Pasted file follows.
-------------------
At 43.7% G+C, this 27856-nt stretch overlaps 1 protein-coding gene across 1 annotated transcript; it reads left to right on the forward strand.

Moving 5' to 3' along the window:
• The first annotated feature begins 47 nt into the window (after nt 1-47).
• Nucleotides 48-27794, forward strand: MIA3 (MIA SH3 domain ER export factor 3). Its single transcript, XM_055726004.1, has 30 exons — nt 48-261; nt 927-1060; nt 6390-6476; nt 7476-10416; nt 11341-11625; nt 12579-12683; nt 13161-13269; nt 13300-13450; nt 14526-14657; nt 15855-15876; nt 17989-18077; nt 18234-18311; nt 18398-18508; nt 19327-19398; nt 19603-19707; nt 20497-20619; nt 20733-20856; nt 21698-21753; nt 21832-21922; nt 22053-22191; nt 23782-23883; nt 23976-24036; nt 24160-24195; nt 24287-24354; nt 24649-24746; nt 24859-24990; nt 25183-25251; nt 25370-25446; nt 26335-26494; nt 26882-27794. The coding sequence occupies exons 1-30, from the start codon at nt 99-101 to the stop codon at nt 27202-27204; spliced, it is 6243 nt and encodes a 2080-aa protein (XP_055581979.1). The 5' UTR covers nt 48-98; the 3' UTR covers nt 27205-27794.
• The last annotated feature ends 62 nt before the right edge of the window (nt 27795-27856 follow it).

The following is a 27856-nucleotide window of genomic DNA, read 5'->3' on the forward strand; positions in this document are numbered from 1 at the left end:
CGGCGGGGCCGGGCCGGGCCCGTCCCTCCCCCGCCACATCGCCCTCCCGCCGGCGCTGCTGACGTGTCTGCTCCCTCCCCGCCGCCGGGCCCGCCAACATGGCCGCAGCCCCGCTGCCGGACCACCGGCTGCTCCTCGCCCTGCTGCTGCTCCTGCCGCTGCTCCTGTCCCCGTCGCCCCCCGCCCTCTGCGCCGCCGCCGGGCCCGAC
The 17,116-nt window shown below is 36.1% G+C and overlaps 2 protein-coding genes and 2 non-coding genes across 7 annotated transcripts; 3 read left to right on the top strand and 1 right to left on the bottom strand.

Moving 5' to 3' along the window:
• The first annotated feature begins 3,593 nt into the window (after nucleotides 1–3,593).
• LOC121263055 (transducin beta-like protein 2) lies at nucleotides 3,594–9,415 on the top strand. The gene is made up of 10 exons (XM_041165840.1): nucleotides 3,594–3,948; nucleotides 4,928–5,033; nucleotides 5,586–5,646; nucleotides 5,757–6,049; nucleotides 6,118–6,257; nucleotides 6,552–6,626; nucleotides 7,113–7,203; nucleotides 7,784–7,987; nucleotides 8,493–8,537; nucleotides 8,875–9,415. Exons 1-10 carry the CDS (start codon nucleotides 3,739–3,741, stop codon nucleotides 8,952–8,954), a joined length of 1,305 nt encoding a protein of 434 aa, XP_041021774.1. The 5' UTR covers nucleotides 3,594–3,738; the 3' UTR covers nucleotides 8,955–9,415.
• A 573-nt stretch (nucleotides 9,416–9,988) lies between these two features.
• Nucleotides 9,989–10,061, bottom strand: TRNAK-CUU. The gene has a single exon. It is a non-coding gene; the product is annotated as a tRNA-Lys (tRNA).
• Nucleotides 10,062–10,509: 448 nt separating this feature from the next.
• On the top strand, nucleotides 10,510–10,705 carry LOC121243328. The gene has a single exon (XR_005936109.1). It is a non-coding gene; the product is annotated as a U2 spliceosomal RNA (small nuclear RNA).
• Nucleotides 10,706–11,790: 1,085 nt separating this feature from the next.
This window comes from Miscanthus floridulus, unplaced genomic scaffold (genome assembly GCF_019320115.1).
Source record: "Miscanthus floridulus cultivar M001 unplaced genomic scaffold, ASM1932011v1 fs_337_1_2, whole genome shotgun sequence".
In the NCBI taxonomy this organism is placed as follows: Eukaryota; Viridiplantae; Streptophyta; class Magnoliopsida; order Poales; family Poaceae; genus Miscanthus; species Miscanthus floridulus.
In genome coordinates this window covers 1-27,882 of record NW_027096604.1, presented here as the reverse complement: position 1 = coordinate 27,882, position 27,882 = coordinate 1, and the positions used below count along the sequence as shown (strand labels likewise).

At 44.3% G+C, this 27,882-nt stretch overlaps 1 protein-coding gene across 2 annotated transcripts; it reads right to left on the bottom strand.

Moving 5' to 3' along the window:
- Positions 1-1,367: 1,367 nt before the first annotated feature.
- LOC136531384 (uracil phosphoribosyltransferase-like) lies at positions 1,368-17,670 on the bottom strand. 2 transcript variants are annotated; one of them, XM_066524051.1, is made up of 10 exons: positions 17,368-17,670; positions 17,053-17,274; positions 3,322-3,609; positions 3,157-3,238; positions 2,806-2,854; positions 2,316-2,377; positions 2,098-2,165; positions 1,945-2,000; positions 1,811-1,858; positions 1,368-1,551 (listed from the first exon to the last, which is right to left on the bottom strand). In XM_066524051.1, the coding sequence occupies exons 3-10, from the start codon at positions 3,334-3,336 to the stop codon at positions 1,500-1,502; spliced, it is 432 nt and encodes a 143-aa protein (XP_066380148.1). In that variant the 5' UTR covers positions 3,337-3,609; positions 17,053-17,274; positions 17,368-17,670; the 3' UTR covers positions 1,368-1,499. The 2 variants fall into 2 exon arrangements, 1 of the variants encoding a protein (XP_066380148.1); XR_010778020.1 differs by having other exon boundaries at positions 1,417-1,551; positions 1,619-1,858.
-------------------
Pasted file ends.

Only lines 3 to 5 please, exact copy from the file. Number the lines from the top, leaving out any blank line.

• The first annotated feature begins 47 nt into the window (after nt 1-47).
• Nucleotides 48-27794, forward strand: MIA3 (MIA SH3 domain ER export factor 3). Its single transcript, XM_055726004.1, has 30 exons — nt 48-261; nt 927-1060; nt 6390-6476; nt 7476-10416; nt 11341-11625; nt 12579-12683; nt 13161-13269; nt 13300-13450; nt 14526-14657; nt 15855-15876; nt 17989-18077; nt 18234-18311; nt 18398-18508; nt 19327-19398; nt 19603-19707; nt 20497-20619; nt 20733-20856; nt 21698-21753; nt 21832-21922; nt 22053-22191; nt 23782-23883; nt 23976-24036; nt 24160-24195; nt 24287-24354; nt 24649-24746; nt 24859-24990; nt 25183-25251; nt 25370-25446; nt 26335-26494; nt 26882-27794. The coding sequence occupies exons 1-30, from the start codon at nt 99-101 to the stop codon at nt 27202-27204; spliced, it is 6243 nt and encodes a 2080-aa protein (XP_055581979.1). The 5' UTR covers nt 48-98; the 3' UTR covers nt 27205-27794.
• The last annotated feature ends 62 nt before the right edge of the window (nt 27795-27856 follow it).